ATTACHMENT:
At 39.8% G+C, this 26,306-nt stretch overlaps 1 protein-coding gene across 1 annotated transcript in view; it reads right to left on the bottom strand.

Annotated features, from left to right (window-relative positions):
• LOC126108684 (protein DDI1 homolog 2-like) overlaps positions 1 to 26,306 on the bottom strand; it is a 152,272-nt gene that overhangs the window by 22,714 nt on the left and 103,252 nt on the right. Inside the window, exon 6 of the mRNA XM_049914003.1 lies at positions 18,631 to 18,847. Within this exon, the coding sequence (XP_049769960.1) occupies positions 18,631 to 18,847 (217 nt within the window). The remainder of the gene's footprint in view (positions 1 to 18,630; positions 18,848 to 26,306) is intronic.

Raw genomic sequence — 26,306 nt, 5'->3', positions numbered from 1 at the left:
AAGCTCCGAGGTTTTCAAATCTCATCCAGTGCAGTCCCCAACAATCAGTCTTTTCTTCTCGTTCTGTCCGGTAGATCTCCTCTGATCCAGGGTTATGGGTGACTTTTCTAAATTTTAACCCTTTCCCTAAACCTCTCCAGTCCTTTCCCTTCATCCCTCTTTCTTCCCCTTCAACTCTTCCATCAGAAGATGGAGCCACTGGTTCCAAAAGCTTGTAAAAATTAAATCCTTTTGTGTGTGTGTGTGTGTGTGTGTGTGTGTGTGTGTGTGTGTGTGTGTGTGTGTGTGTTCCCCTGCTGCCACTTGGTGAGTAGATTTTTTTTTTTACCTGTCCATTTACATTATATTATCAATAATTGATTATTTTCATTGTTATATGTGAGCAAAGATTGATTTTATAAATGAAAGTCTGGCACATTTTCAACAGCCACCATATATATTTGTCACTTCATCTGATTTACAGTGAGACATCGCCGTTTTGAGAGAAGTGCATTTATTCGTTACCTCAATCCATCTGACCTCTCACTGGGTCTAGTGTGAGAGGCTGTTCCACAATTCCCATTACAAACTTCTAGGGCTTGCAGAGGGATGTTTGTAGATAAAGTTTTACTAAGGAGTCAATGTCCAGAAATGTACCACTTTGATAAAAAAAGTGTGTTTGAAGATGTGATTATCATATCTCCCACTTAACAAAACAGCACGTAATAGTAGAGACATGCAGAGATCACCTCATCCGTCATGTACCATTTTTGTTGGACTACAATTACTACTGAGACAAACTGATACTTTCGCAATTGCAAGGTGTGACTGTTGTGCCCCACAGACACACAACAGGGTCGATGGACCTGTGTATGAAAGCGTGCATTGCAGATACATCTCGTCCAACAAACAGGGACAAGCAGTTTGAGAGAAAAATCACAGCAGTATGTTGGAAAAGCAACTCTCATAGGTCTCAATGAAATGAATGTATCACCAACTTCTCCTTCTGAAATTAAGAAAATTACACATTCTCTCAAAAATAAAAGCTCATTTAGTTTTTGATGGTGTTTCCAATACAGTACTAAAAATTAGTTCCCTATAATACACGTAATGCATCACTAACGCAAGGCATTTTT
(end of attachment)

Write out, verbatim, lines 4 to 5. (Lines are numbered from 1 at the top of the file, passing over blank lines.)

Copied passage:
Raw genomic sequence — 26,306 nt, 5'->3', positions numbered from 1 at the left:
AAGCTCCGAGGTTTTCAAATCTCATCCAGTGCAGTCCCCAACAATCAGTCTTTTCTTCTCGTTCTGTCCGGTAGATCTCCTCTGATCCAGGGTTATGGGTGACTTTTCTAAATTTTAACCCTTTCCCTAAACCTCTCCAGTCCTTTCCCTTCATCCCTCTTTCTTCCCCTTCAACTCTTCCATCAGAAGATGGAGCCACTGGTTCCAAAAGCTTGTAAAAATTAAATCCTTTTGTGTGTGTGTGTGTGTGTGTGTGTGTGTGTGTGTGTGTGTGTGTGTGTGTGTGTGTTCCCCTGCTGCCACTTGGTGAGTAGATTTTTTTTTTTACCTGTCCATTTACATTATATTATCAATAATTGATTATTTTCATTGTTATATGTGAGCAAAGATTGATTTTATAAATGAAAGTCTGGCACATTTTCAACAGCCACCATATATATTTGTCACTTCATCTGATTTACAGTGAGACATCGCCGTTTTGAGAGAAGTGCATTTATTCGTTACCTCAATCCATCTGACCTCTCACTGGGTCTAGTGTGAGAGGCTGTTCCACAATTCCCATTACAAACTTCTAGGGCTTGCAGAGGGATGTTTGTAGATAAAGTTTTACTAAGGAGTCAATGTCCAGAAATGTACCACTTTGATAAAAAAAGTGTGTTTGAAGATGTGATTATCATATCTCCCACTTAACAAAACAGCACGTAATAGTAGAGACATGCAGAGATCACCTCATCCGTCATGTACCATTTTTGTTGGACTACAATTACTACTGAGACAAACTGATACTTTCGCAATTGCAAGGTGTGACTGTTGTGCCCCACAGACACACAACAGGGTCGATGGACCTGTGTATGAAAGCGTGCATTGCAGATACATCTCGTCCAACAAACAGGGACAAGCAGTTTGAGAGAAAAATCACAGCAGTATGTTGGAAAAGCAACTCTCATAGGTCTCAATGAAATGAATGTATCACCAACTTCTCCTTCTGAAATTAAGAAAATTACACATTCTCTCAAAAATAAAAGCTCATTTAGTTTTTGATGGTGTTTCCAATACAGTACTAAAAATTAGTTCCCTATAATACACGTAATGCATCACTAACGCAAGGCATTTTT